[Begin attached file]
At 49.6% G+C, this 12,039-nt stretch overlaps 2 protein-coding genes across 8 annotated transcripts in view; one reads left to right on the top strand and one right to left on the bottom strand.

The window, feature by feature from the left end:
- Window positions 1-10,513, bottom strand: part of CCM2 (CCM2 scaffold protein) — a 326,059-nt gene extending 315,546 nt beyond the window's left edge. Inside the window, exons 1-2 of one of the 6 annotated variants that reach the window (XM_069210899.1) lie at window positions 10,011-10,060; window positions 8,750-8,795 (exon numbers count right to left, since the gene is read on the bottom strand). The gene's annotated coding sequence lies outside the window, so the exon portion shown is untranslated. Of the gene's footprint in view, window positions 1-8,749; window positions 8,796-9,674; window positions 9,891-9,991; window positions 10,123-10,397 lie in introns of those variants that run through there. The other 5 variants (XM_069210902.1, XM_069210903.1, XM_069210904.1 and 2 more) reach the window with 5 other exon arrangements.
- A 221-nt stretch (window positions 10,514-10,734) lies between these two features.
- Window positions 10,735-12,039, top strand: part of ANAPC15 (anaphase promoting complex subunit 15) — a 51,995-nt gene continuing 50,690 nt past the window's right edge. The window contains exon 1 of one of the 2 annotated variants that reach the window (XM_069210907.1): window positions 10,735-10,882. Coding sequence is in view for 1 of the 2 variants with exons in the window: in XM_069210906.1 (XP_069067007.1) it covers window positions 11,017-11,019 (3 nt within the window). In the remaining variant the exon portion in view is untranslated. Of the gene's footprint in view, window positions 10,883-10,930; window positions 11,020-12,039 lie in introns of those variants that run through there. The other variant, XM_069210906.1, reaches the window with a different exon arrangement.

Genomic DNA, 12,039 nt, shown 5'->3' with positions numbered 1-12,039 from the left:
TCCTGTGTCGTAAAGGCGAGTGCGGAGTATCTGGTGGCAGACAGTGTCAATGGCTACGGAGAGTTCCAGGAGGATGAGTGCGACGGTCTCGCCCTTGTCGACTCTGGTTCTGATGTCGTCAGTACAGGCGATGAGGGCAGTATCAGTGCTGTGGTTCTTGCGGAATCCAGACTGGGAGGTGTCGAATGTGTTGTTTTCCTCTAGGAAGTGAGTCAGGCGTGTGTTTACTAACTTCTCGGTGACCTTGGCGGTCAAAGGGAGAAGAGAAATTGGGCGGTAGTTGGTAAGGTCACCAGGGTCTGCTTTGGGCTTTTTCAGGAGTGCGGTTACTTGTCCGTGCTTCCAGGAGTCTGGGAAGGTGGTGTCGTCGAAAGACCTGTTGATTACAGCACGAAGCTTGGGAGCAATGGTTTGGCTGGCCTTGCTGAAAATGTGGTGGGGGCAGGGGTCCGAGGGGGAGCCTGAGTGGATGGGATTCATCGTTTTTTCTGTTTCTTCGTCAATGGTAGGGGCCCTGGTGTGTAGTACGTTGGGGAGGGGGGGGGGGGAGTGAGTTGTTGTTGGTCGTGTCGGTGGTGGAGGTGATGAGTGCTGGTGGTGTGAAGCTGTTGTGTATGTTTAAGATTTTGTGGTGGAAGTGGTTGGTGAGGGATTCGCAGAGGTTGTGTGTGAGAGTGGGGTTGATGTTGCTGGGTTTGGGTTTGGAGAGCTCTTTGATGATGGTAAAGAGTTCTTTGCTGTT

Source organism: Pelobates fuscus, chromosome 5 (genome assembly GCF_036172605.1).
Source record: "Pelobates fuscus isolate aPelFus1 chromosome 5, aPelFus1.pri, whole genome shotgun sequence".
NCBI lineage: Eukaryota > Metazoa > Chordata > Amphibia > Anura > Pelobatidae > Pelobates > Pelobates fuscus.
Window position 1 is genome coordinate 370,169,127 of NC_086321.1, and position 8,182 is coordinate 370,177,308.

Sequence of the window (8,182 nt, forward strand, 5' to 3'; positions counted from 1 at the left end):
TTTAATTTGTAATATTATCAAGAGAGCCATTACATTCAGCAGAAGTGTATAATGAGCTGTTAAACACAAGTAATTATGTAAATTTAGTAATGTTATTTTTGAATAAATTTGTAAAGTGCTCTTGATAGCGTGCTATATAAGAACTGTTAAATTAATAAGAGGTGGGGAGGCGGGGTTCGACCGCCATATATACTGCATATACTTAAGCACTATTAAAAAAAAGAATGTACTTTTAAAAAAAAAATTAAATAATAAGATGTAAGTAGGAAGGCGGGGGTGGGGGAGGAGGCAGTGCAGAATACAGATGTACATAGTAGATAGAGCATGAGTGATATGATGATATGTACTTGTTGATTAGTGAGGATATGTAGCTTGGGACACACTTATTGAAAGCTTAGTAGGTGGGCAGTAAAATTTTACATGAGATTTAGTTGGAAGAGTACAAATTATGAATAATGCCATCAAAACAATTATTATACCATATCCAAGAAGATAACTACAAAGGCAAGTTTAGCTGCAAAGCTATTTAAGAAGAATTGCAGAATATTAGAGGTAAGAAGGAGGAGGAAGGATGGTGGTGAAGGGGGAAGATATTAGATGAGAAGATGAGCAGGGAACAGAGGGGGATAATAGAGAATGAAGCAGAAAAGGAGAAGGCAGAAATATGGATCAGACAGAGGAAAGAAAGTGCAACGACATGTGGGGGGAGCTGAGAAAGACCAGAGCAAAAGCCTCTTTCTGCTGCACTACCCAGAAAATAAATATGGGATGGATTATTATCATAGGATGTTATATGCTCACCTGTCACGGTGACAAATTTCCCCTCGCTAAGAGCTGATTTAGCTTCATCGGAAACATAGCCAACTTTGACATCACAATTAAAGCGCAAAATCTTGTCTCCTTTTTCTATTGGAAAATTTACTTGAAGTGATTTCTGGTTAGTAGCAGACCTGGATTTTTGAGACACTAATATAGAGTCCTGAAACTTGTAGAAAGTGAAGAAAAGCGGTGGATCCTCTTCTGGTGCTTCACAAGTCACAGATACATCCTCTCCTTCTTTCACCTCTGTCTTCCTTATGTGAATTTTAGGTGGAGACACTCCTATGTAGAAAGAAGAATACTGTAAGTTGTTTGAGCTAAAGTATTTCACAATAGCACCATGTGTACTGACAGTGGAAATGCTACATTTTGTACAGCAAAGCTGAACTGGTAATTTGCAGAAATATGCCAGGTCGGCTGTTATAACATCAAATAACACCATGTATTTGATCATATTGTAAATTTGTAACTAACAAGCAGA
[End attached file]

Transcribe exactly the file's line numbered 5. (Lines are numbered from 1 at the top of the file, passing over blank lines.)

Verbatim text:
- Window positions 10,735-12,039, top strand: part of ANAPC15 (anaphase promoting complex subunit 15) — a 51,995-nt gene continuing 50,690 nt past the window's right edge. The window contains exon 1 of one of the 2 annotated variants that reach the window (XM_069210907.1): window positions 10,735-10,882. Coding sequence is in view for 1 of the 2 variants with exons in the window: in XM_069210906.1 (XP_069067007.1) it covers window positions 11,017-11,019 (3 nt within the window). In the remaining variant the exon portion in view is untranslated. Of the gene's footprint in view, window positions 10,883-10,930; window positions 11,020-12,039 lie in introns of those variants that run through there. The other variant, XM_069210906.1, reaches the window with a different exon arrangement.